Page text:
An underwhelming showing by the Ole Miss defense in the first half against Southern Illinois and a complete collapse under the weight of Alabama’s talented offense had many Rebel fans discouraged and calling for changes in personnel. However, in the middle of the defense, several young linebackers have flashed potential and stepped up after being thrown into the spotlight almost immediately.
“That’s why I came to Ole Miss: to help the linebackers out,” freshman linebacker Jacquez Jones said. “That’s what I’m trying to do to put us in a better situation to help win games.”
The trio of Jones, freshman Kevontae’ Ruggs and sophomore Mohamed “Momo” Sanogo offers a glimpse into the future of the Ole Miss defense. Jones was one of three true freshmen on the defense to receive meaningful playing time on Saturday and recorded a team-leading nine total tackles. Fellow true freshman Keidron Smith led the team in solo tackles, with five. Ruggs received the start at outside linebacker and recorded four total tackles, and Sanogo had three solo tackles among his total of four.
“I like the way (Jones) is playing,” head coach Matt Luke said. “He doesn’t mind contact. He has a nose for the football. (He) just has to kind of, you know, read and diagnose things a little bit faster, but I think that will come with time.”
While experience does lead to improvement for the inexperienced group, the current iteration of the Ole Miss defense is statistically one of the worst in the nation. Three weeks into the season, the defense ranks 126th out of 129 FBS teams, and it has allowed 6.27 yards per play, despite playing an FCS team and a Texas Tech team that lacked its starting quarterback for a majority of the game. Luke acknowledged the difficulty of relying on true freshmen and sophomores to fulfill the sky-high expectations of an SEC defense.
“The issue is (that) they’re not playing against the same schemes every week,” Luke said. “It’s the same defensive calls, but they have to relate to different things. So that just comes with experience … there are some growing pains there.”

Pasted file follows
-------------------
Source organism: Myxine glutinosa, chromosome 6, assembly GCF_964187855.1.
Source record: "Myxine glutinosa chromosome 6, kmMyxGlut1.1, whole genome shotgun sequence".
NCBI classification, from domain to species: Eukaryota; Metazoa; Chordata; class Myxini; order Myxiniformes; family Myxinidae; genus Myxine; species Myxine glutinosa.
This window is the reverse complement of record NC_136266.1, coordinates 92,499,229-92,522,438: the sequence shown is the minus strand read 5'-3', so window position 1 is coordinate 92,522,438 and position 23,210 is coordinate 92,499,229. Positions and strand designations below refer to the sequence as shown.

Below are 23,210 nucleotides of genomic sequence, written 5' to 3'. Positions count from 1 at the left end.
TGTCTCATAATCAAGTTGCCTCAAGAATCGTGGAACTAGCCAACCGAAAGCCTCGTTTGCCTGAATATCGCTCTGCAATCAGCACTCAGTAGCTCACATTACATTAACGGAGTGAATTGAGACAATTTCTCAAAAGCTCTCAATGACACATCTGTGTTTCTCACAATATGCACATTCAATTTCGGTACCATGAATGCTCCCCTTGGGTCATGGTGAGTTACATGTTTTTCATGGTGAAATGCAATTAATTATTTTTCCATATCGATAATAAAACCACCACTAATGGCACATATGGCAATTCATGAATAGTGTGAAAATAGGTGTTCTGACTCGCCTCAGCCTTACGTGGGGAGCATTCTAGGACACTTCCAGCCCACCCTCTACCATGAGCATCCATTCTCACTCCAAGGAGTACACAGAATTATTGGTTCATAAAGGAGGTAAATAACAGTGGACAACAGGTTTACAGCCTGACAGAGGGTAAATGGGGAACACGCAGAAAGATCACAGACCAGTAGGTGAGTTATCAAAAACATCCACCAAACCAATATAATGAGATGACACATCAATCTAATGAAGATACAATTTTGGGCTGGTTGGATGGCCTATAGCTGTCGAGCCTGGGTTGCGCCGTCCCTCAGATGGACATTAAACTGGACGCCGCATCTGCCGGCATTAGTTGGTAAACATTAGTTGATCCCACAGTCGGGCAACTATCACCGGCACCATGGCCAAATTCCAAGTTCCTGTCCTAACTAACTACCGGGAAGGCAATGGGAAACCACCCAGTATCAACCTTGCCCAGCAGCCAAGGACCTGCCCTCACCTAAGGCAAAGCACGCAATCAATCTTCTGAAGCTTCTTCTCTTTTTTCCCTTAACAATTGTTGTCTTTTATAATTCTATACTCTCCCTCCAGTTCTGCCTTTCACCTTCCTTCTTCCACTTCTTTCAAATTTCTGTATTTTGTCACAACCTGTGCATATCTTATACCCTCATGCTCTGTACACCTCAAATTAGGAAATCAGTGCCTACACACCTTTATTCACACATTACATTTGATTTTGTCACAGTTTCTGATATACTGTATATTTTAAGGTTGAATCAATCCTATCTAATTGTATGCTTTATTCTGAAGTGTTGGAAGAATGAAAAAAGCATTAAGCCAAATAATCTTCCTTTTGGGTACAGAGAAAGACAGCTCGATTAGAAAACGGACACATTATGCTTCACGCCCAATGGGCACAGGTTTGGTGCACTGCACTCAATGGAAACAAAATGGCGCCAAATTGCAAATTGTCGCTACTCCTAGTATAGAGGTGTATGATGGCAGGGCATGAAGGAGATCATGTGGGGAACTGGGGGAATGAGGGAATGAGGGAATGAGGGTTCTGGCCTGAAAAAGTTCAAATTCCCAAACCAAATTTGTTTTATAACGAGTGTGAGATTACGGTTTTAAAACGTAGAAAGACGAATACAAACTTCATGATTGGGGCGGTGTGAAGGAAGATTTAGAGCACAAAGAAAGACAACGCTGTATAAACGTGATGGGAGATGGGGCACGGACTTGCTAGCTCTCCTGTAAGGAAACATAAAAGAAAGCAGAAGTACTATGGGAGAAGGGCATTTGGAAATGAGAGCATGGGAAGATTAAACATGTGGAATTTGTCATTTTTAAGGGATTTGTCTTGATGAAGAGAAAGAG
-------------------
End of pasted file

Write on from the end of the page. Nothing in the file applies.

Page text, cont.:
Jones echoed Luke’s statements and touched on the struggles that arise during the transition from tackling high school players to likely first-round draft picks in less than a year.
“The big adjustment is staying on film. In high school, you could just go out there and play,” Jones said. “When you watch film, it helps you out a lot because it slows the game down.”
Though the young linebackers have recently seen a lot of playing time, upperclassmen — who, as a result of this, haven’t received as much — have acted as mentors on and off the field, which has been a source of support for the young players.
“(Senior linebacker Detric) Bing-Dukes and (junior linebacker) Willie (Hibbler), they help me out a lot,” Jones said. “At first my eyes were big, and I didn’t know what I was doing. But they kind of took me in and showed me what to do, how to learn and all of that, so it helped me out a lot.”
Ruggs and Jones are both Alabama natives, and their relationship dates back to their participation on the 2017 Alabama High School All-Star team. The chemistry they developed then extends to Oxford today, and it has helped with their adjustments to the faster pace of the college game.
“When we’re out there, we kind of have chemistry, so we know what each other is going to do,” Jones said.